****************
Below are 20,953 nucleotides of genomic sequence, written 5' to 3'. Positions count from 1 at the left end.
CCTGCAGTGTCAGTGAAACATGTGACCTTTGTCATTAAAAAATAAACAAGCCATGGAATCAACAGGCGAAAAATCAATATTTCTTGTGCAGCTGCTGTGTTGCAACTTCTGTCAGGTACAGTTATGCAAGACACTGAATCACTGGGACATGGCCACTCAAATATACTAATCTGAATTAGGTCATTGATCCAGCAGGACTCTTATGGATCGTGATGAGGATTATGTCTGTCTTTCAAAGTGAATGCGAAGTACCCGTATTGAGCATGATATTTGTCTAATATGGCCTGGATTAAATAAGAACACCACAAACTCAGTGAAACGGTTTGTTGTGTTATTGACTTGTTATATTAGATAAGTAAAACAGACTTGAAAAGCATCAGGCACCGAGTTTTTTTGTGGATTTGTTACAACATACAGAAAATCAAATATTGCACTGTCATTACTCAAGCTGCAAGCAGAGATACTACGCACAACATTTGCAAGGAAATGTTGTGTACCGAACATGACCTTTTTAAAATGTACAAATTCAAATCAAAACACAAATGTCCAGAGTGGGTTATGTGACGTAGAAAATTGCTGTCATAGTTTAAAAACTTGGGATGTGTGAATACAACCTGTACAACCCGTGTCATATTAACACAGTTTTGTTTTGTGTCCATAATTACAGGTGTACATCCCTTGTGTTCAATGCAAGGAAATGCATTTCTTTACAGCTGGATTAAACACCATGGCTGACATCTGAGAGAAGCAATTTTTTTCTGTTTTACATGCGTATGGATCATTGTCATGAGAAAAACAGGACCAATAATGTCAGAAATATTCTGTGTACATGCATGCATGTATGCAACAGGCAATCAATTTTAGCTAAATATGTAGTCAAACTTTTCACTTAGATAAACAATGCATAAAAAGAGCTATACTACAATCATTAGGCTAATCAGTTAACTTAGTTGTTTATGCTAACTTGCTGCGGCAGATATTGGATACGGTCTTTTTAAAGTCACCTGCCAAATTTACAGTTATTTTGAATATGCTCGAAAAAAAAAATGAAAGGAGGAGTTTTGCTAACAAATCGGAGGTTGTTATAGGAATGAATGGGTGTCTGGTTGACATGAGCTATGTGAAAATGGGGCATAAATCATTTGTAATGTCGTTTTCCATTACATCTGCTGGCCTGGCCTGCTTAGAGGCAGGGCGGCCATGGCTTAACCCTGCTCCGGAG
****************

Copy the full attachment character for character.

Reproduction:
Below are 20,953 nucleotides of genomic sequence, written 5' to 3'. Positions count from 1 at the left end.
CCTGCAGTGTCAGTGAAACATGTGACCTTTGTCATTAAAAAATAAACAAGCCATGGAATCAACAGGCGAAAAATCAATATTTCTTGTGCAGCTGCTGTGTTGCAACTTCTGTCAGGTACAGTTATGCAAGACACTGAATCACTGGGACATGGCCACTCAAATATACTAATCTGAATTAGGTCATTGATCCAGCAGGACTCTTATGGATCGTGATGAGGATTATGTCTGTCTTTCAAAGTGAATGCGAAGTACCCGTATTGAGCATGATATTTGTCTAATATGGCCTGGATTAAATAAGAACACCACAAACTCAGTGAAACGGTTTGTTGTGTTATTGACTTGTTATATTAGATAAGTAAAACAGACTTGAAAAGCATCAGGCACCGAGTTTTTTTGTGGATTTGTTACAACATACAGAAAATCAAATATTGCACTGTCATTACTCAAGCTGCAAGCAGAGATACTACGCACAACATTTGCAAGGAAATGTTGTGTACCGAACATGACCTTTTTAAAATGTACAAATTCAAATCAAAACACAAATGTCCAGAGTGGGTTATGTGACGTAGAAAATTGCTGTCATAGTTTAAAAACTTGGGATGTGTGAATACAACCTGTACAACCCGTGTCATATTAACACAGTTTTGTTTTGTGTCCATAATTACAGGTGTACATCCCTTGTGTTCAATGCAAGGAAATGCATTTCTTTACAGCTGGATTAAACACCATGGCTGACATCTGAGAGAAGCAATTTTTTTCTGTTTTACATGCGTATGGATCATTGTCATGAGAAAAACAGGACCAATAATGTCAGAAATATTCTGTGTACATGCATGCATGTATGCAACAGGCAATCAATTTTAGCTAAATATGTAGTCAAACTTTTCACTTAGATAAACAATGCATAAAAAGAGCTATACTACAATCATTAGGCTAATCAGTTAACTTAGTTGTTTATGCTAACTTGCTGCGGCAGATATTGGATACGGTCTTTTTAAAGTCACCTGCCAAATTTACAGTTATTTTGAATATGCTCGAAAAAAAAAATGAAAGGAGGAGTTTTGCTAACAAATCGGAGGTTGTTATAGGAATGAATGGGTGTCTGGTTGACATGAGCTATGTGAAAATGGGGCATAAATCATTTGTAATGTCGTTTTCCATTACATCTGCTGGCCTGGCCTGCTTAGAGGCAGGGCGGCCATGGCTTAACCCTGCTCCGGAG